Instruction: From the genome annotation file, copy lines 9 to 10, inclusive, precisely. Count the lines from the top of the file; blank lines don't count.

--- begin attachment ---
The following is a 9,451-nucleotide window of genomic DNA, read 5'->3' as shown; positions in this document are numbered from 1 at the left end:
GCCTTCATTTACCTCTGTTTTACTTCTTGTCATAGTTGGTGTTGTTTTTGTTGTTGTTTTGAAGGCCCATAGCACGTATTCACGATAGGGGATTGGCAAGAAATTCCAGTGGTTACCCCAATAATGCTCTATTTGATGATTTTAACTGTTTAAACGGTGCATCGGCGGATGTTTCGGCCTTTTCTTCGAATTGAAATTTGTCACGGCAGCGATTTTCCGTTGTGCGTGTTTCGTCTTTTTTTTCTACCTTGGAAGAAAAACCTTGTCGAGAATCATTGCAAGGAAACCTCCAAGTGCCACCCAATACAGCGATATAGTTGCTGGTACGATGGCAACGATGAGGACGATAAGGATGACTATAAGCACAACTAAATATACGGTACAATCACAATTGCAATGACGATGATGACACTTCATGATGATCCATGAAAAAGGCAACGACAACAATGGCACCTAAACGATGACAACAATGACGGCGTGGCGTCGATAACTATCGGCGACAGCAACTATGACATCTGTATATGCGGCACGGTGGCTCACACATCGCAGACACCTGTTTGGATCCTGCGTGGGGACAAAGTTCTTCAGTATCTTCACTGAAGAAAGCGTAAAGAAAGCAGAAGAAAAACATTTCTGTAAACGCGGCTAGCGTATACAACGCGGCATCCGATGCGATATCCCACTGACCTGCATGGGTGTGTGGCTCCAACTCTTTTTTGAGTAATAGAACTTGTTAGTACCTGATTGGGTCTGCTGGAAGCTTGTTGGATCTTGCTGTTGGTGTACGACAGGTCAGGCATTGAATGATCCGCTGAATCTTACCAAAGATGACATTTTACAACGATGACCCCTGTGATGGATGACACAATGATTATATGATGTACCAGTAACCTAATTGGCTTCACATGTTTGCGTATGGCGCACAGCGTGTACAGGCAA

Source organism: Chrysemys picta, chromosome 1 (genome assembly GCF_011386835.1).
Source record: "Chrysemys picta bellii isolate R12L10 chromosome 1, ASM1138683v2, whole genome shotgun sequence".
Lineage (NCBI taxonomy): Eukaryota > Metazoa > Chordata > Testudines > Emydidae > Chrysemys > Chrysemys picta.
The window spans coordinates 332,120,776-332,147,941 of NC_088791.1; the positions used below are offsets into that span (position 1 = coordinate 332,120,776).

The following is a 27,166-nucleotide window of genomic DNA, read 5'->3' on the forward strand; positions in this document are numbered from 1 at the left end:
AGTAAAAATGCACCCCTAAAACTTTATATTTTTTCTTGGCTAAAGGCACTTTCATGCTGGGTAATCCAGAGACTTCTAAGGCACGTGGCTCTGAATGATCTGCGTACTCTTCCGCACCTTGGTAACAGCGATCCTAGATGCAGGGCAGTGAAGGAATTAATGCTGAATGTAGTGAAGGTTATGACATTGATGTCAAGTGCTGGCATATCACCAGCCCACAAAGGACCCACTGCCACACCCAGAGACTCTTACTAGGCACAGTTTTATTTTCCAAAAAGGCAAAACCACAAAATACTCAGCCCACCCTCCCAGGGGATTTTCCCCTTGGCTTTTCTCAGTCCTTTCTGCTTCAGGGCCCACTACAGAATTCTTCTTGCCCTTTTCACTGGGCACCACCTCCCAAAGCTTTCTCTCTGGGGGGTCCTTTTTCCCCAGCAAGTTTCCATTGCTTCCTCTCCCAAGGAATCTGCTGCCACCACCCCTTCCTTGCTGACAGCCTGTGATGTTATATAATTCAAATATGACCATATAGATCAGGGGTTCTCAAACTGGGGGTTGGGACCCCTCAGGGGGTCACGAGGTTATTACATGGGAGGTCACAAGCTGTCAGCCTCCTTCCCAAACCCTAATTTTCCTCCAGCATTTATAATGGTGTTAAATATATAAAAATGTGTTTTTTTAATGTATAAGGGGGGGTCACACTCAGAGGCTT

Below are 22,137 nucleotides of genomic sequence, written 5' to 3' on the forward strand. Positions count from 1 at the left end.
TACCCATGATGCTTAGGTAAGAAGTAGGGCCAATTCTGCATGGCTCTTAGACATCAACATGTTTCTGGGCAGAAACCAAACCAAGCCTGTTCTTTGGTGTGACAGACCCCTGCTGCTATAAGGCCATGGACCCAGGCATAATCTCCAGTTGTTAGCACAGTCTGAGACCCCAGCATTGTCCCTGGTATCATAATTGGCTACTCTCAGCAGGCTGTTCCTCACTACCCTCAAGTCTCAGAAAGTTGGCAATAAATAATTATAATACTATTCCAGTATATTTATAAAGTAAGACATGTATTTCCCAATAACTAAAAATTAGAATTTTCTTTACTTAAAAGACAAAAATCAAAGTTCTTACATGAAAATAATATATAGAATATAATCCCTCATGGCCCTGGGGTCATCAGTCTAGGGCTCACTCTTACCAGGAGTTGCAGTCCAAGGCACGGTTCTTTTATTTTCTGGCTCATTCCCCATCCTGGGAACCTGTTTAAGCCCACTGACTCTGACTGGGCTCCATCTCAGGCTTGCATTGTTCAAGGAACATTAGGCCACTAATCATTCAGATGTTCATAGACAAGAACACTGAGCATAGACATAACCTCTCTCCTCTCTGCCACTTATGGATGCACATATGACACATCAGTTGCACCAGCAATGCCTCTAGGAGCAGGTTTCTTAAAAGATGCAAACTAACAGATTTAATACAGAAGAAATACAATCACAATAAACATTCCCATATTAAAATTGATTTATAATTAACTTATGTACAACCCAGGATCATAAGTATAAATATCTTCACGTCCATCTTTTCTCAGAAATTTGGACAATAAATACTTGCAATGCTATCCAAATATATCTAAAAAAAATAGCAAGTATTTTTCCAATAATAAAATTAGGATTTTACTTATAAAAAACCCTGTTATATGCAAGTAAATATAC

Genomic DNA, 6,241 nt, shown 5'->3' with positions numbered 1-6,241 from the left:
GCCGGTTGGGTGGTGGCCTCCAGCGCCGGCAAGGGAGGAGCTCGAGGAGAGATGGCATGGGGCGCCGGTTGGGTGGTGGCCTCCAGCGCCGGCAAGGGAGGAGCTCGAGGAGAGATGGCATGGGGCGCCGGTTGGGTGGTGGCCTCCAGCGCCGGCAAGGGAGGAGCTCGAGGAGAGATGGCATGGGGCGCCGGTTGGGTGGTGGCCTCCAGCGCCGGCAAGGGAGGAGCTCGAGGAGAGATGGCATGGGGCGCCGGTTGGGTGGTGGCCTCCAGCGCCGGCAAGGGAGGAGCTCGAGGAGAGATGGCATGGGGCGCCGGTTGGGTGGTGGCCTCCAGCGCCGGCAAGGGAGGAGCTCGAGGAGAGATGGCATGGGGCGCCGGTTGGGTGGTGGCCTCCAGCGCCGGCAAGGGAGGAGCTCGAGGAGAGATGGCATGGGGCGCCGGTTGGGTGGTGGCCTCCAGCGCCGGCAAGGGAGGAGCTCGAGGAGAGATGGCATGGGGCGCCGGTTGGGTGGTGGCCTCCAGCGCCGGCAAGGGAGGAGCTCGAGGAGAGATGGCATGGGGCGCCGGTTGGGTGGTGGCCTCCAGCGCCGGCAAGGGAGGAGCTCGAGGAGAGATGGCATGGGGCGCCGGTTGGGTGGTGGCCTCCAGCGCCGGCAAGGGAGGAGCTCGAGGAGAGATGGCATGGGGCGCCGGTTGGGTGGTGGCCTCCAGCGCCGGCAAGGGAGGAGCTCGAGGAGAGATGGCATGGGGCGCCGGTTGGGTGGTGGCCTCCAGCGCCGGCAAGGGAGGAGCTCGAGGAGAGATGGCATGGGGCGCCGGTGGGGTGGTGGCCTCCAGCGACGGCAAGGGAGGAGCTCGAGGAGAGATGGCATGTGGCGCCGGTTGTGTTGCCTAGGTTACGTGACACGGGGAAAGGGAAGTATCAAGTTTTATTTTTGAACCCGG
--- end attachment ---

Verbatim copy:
Below are 22,137 nucleotides of genomic sequence, written 5' to 3' on the forward strand. Positions count from 1 at the left end.
TACCCATGATGCTTAGGTAAGAAGTAGGGCCAATTCTGCATGGCTCTTAGACATCAACATGTTTCTGGGCAGAAACCAAACCAAGCCTGTTCTTTGGTGTGACAGACCCCTGCTGCTATAAGGCCATGGACCCAGGCATAATCTCCAGTTGTTAGCACAGTCTGAGACCCCAGCATTGTCCCTGGTATCATAATTGGCTACTCTCAGCAGGCTGTTCCTCACTACCCTCAAGTCTCAGAAAGTTGGCAATAAATAATTATAATACTATTCCAGTATATTTATAAAGTAAGACATGTATTTCCCAATAACTAAAAATTAGAATTTTCTTTACTTAAAAGACAAAAATCAAAGTTCTTACATGAAAATAATATATAGAATATAATCCCTCATGGCCCTGGGGTCATCAGTCTAGGGCTCACTCTTACCAGGAGTTGCAGTCCAAGGCACGGTTCTTTTATTTTCTGGCTCATTCCCCATCCTGGGAACCTGTTTAAGCCCACTGACTCTGACTGGGCTCCATCTCAGGCTTGCATTGTTCAAGGAACATTAGGCCACTAATCATTCAGATGTTCATAGACAAGAACACTGAGCATAGACATAACCTCTCTCCTCTCTGCCACTTATGGATGCACATATGACACATCAGTTGCACCAGCAATGCCTCTAGGAGCAGGTTTCTTAAAAGATGCAAACTAACAGATTTAATACAGAAGAAATACAATCACAATAAACATTCCCATATTAAAATTGATTTATAATTAACTTATGTACAACCCAGGATCATAAGTATAAATATCTTCACGTCCATCTTTTCTCAGAAATTTGGACAATAAATACTTGCAATGCTATCCAAATATATCTAAAAAAAATAGCAAGTATTTTTCCAATAATAAAATTAGGATTTTACTTATAAAAAACCCTGTTATATGCAAGTAAATATAC